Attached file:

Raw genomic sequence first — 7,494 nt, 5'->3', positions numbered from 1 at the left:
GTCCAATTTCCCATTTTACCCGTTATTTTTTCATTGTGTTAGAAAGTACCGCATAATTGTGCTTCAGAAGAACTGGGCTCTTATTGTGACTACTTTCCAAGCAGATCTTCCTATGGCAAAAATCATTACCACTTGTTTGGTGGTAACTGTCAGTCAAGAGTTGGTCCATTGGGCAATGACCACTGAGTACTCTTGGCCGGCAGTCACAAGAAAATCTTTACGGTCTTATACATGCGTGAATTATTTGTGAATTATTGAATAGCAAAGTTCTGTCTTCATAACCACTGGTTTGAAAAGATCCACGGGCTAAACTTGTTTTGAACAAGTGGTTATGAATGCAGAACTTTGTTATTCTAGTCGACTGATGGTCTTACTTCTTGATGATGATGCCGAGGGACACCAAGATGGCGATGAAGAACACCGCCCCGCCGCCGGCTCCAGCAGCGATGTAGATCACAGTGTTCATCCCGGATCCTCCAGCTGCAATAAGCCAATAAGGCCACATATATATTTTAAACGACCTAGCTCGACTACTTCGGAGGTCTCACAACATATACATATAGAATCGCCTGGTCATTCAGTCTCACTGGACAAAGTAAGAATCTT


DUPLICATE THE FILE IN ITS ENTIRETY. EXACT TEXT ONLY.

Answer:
Raw genomic sequence first — 7,494 nt, 5'->3', positions numbered from 1 at the left:
GTCCAATTTCCCATTTTACCCGTTATTTTTTCATTGTGTTAGAAAGTACCGCATAATTGTGCTTCAGAAGAACTGGGCTCTTATTGTGACTACTTTCCAAGCAGATCTTCCTATGGCAAAAATCATTACCACTTGTTTGGTGGTAACTGTCAGTCAAGAGTTGGTCCATTGGGCAATGACCACTGAGTACTCTTGGCCGGCAGTCACAAGAAAATCTTTACGGTCTTATACATGCGTGAATTATTTGTGAATTATTGAATAGCAAAGTTCTGTCTTCATAACCACTGGTTTGAAAAGATCCACGGGCTAAACTTGTTTTGAACAAGTGGTTATGAATGCAGAACTTTGTTATTCTAGTCGACTGATGGTCTTACTTCTTGATGATGATGCCGAGGGACACCAAGATGGCGATGAAGAACACCGCCCCGCCGCCGGCTCCAGCAGCGATGTAGATCACAGTGTTCATCCCGGATCCTCCAGCTGCAATAAGCCAATAAGGCCACATATATATTTTAAACGACCTAGCTCGACTACTTCGGAGGTCTCACAACATATACATATAGAATCGCCTGGTCATTCAGTCTCACTGGACAAAGTAAGAATCTT